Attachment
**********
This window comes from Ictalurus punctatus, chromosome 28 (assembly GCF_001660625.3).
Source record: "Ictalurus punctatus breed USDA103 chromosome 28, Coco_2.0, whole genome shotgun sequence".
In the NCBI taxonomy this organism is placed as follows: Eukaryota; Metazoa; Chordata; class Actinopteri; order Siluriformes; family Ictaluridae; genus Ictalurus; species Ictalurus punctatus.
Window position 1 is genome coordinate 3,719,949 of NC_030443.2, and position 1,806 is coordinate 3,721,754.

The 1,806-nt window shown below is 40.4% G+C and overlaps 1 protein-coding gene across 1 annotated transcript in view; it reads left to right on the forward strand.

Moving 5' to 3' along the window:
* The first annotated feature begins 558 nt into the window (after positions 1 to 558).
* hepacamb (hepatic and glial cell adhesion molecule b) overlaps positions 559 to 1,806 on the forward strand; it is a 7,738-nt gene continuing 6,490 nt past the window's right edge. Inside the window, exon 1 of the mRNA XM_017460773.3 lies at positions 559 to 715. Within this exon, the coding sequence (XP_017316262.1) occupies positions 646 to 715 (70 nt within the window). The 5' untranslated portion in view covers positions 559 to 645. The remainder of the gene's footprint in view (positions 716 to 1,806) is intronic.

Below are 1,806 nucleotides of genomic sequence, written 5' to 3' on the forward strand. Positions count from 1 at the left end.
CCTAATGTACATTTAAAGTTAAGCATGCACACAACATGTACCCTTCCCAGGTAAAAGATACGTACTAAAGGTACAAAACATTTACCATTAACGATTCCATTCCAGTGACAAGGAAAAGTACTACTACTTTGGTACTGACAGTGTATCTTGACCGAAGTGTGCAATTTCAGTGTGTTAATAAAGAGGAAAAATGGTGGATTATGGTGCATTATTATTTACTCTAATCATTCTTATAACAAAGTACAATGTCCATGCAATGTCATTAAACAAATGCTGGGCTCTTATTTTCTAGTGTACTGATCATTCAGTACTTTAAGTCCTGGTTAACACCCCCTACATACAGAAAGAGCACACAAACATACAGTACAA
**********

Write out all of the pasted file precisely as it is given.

This window comes from Ictalurus punctatus, chromosome 28 (assembly GCF_001660625.3).
Source record: "Ictalurus punctatus breed USDA103 chromosome 28, Coco_2.0, whole genome shotgun sequence".
In the NCBI taxonomy this organism is placed as follows: Eukaryota; Metazoa; Chordata; class Actinopteri; order Siluriformes; family Ictaluridae; genus Ictalurus; species Ictalurus punctatus.
Window position 1 is genome coordinate 3,719,949 of NC_030443.2, and position 1,806 is coordinate 3,721,754.

The 1,806-nt window shown below is 40.4% G+C and overlaps 1 protein-coding gene across 1 annotated transcript in view; it reads left to right on the forward strand.

Moving 5' to 3' along the window:
* The first annotated feature begins 558 nt into the window (after positions 1 to 558).
* hepacamb (hepatic and glial cell adhesion molecule b) overlaps positions 559 to 1,806 on the forward strand; it is a 7,738-nt gene continuing 6,490 nt past the window's right edge. Inside the window, exon 1 of the mRNA XM_017460773.3 lies at positions 559 to 715. Within this exon, the coding sequence (XP_017316262.1) occupies positions 646 to 715 (70 nt within the window). The 5' untranslated portion in view covers positions 559 to 645. The remainder of the gene's footprint in view (positions 716 to 1,806) is intronic.

Below are 1,806 nucleotides of genomic sequence, written 5' to 3' on the forward strand. Positions count from 1 at the left end.
CCTAATGTACATTTAAAGTTAAGCATGCACACAACATGTACCCTTCCCAGGTAAAAGATACGTACTAAAGGTACAAAACATTTACCATTAACGATTCCATTCCAGTGACAAGGAAAAGTACTACTACTTTGGTACTGACAGTGTATCTTGACCGAAGTGTGCAATTTCAGTGTGTTAATAAAGAGGAAAAATGGTGGATTATGGTGCATTATTATTTACTCTAATCATTCTTATAACAAAGTACAATGTCCATGCAATGTCATTAAACAAATGCTGGGCTCTTATTTTCTAGTGTACTGATCATTCAGTACTTTAAGTCCTGGTTAACACCCCCTACATACAGAAAGAGCACACAAACATACAGTACAA